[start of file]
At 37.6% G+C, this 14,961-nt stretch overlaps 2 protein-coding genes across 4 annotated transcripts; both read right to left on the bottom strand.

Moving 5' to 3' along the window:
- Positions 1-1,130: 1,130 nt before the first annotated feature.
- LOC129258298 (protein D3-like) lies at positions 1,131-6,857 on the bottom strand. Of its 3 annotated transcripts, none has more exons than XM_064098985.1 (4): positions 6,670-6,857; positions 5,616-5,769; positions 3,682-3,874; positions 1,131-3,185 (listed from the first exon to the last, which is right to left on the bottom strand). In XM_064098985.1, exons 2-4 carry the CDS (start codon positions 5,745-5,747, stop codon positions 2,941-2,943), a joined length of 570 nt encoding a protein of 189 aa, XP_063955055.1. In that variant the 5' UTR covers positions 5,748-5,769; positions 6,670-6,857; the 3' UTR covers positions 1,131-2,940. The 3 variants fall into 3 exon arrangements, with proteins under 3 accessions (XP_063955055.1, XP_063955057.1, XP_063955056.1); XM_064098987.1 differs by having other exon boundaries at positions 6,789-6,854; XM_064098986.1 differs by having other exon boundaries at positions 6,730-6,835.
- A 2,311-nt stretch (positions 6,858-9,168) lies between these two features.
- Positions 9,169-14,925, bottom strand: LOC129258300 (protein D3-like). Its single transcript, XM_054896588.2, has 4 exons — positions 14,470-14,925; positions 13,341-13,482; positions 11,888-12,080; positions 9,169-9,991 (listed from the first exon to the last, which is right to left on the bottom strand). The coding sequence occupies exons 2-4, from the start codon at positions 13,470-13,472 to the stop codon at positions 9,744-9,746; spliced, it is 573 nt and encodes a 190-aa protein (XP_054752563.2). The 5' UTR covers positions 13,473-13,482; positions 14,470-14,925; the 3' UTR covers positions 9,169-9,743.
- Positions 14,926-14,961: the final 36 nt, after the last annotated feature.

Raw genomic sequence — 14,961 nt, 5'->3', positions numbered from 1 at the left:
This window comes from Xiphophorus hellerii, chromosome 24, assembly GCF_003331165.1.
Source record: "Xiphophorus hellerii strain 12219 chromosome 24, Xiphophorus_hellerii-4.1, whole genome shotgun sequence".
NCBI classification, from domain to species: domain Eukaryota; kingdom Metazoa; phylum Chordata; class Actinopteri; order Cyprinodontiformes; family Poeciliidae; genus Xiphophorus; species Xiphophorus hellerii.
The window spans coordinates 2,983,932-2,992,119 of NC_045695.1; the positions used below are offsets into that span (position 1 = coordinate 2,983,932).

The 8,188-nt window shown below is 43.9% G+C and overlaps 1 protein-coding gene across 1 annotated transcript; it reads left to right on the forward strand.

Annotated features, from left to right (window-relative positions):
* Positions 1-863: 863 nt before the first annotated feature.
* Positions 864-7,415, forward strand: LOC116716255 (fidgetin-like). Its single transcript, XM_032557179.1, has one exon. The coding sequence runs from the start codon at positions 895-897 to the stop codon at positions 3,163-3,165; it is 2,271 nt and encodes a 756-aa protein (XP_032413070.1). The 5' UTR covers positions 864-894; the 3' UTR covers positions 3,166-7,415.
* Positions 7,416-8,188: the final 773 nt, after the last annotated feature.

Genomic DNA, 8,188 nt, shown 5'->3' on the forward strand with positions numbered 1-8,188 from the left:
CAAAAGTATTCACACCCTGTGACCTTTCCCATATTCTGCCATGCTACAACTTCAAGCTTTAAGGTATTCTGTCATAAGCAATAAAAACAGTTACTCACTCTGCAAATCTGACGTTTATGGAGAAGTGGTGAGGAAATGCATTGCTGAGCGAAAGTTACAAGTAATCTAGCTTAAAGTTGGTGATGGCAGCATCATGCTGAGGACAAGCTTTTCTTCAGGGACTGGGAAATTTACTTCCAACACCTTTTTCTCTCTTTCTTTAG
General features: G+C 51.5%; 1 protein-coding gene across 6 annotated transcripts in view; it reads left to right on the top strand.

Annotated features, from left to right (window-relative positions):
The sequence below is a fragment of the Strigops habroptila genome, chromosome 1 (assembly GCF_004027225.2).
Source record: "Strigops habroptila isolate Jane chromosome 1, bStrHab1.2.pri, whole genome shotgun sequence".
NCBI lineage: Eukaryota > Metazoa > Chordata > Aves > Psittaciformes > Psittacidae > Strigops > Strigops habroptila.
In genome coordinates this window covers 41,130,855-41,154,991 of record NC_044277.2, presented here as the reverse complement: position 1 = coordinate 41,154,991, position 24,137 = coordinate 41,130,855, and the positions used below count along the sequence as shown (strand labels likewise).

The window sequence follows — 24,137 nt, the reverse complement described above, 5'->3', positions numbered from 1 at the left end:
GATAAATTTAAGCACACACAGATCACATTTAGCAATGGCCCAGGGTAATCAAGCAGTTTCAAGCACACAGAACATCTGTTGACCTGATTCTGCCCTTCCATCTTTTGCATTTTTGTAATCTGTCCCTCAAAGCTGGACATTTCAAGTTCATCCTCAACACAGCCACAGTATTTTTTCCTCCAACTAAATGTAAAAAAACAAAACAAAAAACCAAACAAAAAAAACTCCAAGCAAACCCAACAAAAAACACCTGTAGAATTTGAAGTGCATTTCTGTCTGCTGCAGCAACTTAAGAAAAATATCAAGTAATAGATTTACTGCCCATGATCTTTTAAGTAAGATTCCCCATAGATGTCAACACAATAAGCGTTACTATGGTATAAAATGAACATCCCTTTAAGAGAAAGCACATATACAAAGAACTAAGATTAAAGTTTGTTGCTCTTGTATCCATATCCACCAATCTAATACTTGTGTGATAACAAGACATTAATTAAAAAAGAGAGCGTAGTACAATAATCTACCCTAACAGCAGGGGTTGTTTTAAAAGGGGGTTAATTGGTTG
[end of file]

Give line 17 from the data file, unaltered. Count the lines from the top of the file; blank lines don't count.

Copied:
* Positions 7,416-8,188: the final 773 nt, after the last annotated feature.